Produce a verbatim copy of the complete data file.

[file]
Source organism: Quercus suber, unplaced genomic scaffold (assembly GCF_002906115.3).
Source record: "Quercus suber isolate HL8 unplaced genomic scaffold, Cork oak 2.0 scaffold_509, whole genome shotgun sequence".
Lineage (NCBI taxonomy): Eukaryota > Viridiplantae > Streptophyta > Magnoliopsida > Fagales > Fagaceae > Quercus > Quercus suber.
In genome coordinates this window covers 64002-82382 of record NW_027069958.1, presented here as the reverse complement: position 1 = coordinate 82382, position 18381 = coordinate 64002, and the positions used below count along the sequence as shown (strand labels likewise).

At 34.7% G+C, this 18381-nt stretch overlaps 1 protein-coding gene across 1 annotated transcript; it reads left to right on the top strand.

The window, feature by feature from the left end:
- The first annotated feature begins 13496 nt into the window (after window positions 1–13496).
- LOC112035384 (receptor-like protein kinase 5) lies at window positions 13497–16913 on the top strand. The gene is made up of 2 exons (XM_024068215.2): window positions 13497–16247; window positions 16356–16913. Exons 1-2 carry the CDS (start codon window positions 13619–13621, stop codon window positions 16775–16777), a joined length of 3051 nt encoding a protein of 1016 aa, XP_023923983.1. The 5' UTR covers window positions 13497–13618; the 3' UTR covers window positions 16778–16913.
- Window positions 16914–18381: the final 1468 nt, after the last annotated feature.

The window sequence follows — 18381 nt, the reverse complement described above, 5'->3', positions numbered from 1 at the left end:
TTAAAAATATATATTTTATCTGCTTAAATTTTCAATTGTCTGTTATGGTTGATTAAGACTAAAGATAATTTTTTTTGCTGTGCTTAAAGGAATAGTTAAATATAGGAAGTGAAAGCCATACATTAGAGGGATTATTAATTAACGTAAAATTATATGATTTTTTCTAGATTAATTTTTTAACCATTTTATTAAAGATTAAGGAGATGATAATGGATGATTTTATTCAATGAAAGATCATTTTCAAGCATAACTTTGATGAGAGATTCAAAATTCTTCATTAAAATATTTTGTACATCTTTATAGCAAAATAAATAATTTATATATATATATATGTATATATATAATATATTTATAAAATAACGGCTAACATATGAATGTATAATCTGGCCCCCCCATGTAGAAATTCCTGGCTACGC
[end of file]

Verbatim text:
Source organism: Quercus suber, unplaced genomic scaffold (assembly GCF_002906115.3).
Source record: "Quercus suber isolate HL8 unplaced genomic scaffold, Cork oak 2.0 scaffold_509, whole genome shotgun sequence".
Lineage (NCBI taxonomy): Eukaryota > Viridiplantae > Streptophyta > Magnoliopsida > Fagales > Fagaceae > Quercus > Quercus suber.
In genome coordinates this window covers 64002-82382 of record NW_027069958.1, presented here as the reverse complement: position 1 = coordinate 82382, position 18381 = coordinate 64002, and the positions used below count along the sequence as shown (strand labels likewise).

At 34.7% G+C, this 18381-nt stretch overlaps 1 protein-coding gene across 1 annotated transcript; it reads left to right on the top strand.

The window, feature by feature from the left end:
- The first annotated feature begins 13496 nt into the window (after window positions 1–13496).
- LOC112035384 (receptor-like protein kinase 5) lies at window positions 13497–16913 on the top strand. The gene is made up of 2 exons (XM_024068215.2): window positions 13497–16247; window positions 16356–16913. Exons 1-2 carry the CDS (start codon window positions 13619–13621, stop codon window positions 16775–16777), a joined length of 3051 nt encoding a protein of 1016 aa, XP_023923983.1. The 5' UTR covers window positions 13497–13618; the 3' UTR covers window positions 16778–16913.
- Window positions 16914–18381: the final 1468 nt, after the last annotated feature.

The window sequence follows — 18381 nt, the reverse complement described above, 5'->3', positions numbered from 1 at the left end:
TTAAAAATATATATTTTATCTGCTTAAATTTTCAATTGTCTGTTATGGTTGATTAAGACTAAAGATAATTTTTTTTGCTGTGCTTAAAGGAATAGTTAAATATAGGAAGTGAAAGCCATACATTAGAGGGATTATTAATTAACGTAAAATTATATGATTTTTTCTAGATTAATTTTTTAACCATTTTATTAAAGATTAAGGAGATGATAATGGATGATTTTATTCAATGAAAGATCATTTTCAAGCATAACTTTGATGAGAGATTCAAAATTCTTCATTAAAATATTTTGTACATCTTTATAGCAAAATAAATAATTTATATATATATATATGTATATATATAATATATTTATAAAATAACGGCTAACATATGAATGTATAATCTGGCCCCCCCATGTAGAAATTCCTGGCTACGC